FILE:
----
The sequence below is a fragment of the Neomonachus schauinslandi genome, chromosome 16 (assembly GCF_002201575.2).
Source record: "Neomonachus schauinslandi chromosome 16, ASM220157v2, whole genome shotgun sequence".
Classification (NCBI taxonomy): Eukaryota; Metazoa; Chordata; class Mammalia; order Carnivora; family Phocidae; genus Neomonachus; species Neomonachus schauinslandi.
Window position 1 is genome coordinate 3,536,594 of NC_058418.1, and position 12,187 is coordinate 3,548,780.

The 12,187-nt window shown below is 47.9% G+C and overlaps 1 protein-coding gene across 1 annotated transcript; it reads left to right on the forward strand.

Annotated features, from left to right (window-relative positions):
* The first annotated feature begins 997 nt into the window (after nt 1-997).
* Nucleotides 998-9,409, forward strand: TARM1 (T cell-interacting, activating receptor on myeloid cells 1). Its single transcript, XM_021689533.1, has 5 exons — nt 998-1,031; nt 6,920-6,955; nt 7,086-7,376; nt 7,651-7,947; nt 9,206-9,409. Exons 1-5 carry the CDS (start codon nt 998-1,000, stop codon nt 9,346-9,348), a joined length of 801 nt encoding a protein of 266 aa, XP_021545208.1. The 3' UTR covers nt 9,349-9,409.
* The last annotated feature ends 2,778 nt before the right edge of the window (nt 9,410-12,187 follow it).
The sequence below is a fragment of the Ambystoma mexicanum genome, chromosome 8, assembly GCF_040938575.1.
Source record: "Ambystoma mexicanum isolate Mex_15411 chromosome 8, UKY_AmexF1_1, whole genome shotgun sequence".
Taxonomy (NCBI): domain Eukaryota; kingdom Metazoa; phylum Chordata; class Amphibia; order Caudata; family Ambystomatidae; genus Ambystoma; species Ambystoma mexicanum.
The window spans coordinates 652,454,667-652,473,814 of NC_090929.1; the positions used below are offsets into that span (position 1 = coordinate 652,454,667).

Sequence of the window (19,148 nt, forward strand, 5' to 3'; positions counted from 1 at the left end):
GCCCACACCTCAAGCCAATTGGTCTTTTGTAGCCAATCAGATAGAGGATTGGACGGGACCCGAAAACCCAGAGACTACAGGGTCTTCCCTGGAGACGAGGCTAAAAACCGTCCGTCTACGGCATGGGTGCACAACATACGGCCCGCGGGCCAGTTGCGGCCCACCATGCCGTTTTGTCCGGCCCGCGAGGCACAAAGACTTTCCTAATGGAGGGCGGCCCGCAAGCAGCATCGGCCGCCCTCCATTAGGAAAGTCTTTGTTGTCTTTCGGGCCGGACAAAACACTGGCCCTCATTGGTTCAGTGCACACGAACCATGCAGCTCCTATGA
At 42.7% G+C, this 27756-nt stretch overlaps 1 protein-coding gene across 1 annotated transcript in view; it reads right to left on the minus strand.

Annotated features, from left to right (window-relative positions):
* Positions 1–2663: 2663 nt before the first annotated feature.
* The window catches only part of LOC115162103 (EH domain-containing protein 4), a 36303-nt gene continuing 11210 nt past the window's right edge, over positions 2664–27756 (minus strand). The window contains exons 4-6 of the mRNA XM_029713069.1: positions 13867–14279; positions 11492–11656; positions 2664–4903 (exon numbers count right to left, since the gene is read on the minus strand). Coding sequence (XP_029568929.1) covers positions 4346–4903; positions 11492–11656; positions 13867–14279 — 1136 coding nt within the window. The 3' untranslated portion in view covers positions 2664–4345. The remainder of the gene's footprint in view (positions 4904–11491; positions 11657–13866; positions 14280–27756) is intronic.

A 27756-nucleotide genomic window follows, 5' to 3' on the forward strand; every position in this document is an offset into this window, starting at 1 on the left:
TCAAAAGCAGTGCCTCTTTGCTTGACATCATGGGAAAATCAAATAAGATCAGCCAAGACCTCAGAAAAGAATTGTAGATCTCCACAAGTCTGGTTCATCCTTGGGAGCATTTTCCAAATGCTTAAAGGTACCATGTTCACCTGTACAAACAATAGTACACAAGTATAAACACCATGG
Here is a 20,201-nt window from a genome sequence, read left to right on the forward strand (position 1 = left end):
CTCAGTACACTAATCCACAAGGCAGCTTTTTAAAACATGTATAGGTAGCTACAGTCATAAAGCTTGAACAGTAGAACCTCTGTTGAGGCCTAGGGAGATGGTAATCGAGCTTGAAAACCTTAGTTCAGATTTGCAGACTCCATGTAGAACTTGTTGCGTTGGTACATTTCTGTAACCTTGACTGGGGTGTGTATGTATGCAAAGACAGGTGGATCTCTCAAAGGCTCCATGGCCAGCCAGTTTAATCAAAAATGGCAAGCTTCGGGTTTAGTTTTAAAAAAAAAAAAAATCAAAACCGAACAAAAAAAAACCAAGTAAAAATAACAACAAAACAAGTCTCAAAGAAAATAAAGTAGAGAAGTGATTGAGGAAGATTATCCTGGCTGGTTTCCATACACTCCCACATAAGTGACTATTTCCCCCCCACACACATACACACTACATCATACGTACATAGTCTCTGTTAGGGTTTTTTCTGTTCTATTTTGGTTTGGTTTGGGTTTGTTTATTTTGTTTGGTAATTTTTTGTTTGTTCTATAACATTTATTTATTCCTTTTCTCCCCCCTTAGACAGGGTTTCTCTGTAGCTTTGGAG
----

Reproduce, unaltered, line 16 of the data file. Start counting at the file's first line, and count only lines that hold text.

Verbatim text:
At 42.7% G+C, this 27756-nt stretch overlaps 1 protein-coding gene across 1 annotated transcript in view; it reads right to left on the minus strand.